A prospective, longitudinal study of the impact of GJB2/GJB6 genetic testing on the beliefs and attitudes of parents of deaf and hard-of-hearing infants

Christina G S Palmer, Ariadna Martinez, Michelle Fox, Jin Zhou, Nina Shapiro, Yvonne Sininger, Wayne W. Grody, Lisa A. Schimmenti

Research output: Contribution to journalArticle

19 Citations (Scopus)

Abstract

There are limited data on the impact of incorporating genetic counseling and testing into the newborn hearing screening process. We report on results from a prospective, longitudinal study to determine the impact of genetic counseling and GJB2/GJB6 genetic testing on parental knowledge, attitudes, and beliefs about genetic testing. One hundred thirty culturally hearing parents of 93 deaf or hard-of-hearing children ages 0-3 years primarily identified through newborn hearing screening received pre- and post-test genetic counseling for GJB2 and GJB6. Parents completed questionnaires following pre-test counseling, and 1- and 6-month post-test result disclosure. Results indicate that following pre-test counseling all parents perceived benefits to genetic testing. While parents who received positive results continued to perceive benefits from testing, perceived benefit declined among parents who received inconclusive or negative results. Parents did not perceive genetic testing as harmful following pre-test counseling or receipt of test results. Parents who received positive test results performed better in understanding recurrence and causation of their child's deafness and indicated greater interest in prenatal genetic testing than those who received inconclusive or negative test results. Parents felt that pediatricians and audiologists should inform parents of genetic testing availability; however, there was no consensus on timing of this discussion. Thus culturally hearing parents do not perceive genetic testing of their deaf or hard-of-hearing infants/toddlers as harmful; they feel that primary care providers should discuss genetic testing with them; and positive genetic test results with genetic counseling give rise to better understanding and perceived benefit than negative or inconclusive results.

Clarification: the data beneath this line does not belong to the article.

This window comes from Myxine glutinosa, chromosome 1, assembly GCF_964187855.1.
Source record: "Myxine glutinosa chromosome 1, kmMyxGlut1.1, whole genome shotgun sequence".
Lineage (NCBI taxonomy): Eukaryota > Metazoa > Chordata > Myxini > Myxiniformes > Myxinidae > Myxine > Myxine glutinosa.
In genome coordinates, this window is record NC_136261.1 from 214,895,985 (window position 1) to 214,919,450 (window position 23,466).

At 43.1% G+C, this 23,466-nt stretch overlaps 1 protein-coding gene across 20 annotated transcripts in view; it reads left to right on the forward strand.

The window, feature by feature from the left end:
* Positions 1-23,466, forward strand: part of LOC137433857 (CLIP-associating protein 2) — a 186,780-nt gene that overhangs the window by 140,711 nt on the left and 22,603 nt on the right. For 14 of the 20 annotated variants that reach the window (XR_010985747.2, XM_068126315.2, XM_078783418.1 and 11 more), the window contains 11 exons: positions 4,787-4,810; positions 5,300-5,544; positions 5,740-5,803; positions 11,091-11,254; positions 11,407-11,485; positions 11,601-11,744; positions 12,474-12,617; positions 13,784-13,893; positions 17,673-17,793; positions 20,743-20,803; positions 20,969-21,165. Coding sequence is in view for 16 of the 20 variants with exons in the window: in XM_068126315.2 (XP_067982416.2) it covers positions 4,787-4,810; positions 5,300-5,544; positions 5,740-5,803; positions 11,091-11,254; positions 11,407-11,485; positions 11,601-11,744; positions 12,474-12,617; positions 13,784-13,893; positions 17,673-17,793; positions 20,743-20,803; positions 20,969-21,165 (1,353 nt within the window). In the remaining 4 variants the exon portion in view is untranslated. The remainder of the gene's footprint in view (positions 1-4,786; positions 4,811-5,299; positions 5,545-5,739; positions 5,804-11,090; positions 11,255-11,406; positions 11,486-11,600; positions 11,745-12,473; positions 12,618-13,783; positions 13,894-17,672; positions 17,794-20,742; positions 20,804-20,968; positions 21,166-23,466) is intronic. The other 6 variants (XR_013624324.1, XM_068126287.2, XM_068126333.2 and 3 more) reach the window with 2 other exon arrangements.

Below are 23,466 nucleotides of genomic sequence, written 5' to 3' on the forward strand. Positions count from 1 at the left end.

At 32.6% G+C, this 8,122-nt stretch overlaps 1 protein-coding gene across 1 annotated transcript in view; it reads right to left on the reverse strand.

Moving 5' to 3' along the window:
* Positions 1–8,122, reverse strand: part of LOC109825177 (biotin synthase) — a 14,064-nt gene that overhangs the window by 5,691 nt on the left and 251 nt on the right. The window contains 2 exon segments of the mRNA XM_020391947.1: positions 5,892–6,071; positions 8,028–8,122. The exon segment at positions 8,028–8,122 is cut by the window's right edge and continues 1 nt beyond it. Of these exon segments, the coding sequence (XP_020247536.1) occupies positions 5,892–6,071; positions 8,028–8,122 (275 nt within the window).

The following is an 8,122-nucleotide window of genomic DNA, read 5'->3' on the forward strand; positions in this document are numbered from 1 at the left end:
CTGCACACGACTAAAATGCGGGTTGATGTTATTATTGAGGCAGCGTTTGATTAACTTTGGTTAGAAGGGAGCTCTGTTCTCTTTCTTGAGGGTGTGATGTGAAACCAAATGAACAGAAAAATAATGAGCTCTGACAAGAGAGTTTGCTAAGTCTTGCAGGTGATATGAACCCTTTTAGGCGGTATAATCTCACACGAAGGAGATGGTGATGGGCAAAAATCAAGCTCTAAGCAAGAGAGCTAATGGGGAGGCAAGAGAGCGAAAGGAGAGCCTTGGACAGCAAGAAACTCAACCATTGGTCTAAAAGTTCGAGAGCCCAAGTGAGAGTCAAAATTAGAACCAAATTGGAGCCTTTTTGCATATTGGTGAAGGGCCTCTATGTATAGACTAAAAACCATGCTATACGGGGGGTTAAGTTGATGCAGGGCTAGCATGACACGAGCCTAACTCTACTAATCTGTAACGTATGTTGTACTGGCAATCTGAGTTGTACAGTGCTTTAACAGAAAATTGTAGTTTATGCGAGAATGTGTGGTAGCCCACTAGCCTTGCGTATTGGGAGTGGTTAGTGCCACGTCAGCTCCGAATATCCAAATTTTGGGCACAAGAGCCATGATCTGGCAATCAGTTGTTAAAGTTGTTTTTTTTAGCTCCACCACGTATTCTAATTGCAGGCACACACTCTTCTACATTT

Original languageEnglish (US)
Pages (from-to)1169-1182
Number of pages14
JournalAmerican Journal of Medical Genetics, Part A
Volume149
Issue number6
DOIs
StatePublished - Jun 2009
Externally publishedYes

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Genetic Testing
Hearing
Longitudinal Studies
Parents
Prospective Studies
Genetic Counseling
Counseling
Newborn Infant
Disclosure
Deafness
Causality
Primary Health Care
Consensus
Recurrence

Keywords

  • Connexin 26
  • Cx26
  • Early hearing detection and intervention
  • EHDI
  • Hearing impairment
  • Hearing loss
  • Newborn hearing screening

ASJC Scopus subject areas

  • Genetics(clinical)
  • Genetics

Cite this

A prospective, longitudinal study of the impact of GJB2/GJB6 genetic testing on the beliefs and attitudes of parents of deaf and hard-of-hearing infants. / Palmer, Christina G S; Martinez, Ariadna; Fox, Michelle; Zhou, Jin; Shapiro, Nina; Sininger, Yvonne; Grody, Wayne W.; Schimmenti, Lisa A.

In: American Journal of Medical Genetics, Part A, Vol. 149, No. 6, 06.2009, p. 1169-1182.

Research output: Contribution to journalArticle

Palmer, Christina G S ; Martinez, Ariadna ; Fox, Michelle ; Zhou, Jin ; Shapiro, Nina ; Sininger, Yvonne ; Grody, Wayne W. ; Schimmenti, Lisa A. / A prospective, longitudinal study of the impact of GJB2/GJB6 genetic testing on the beliefs and attitudes of parents of deaf and hard-of-hearing infants. In: American Journal of Medical Genetics, Part A. 2009 ; Vol. 149, No. 6. pp. 1169-1182.
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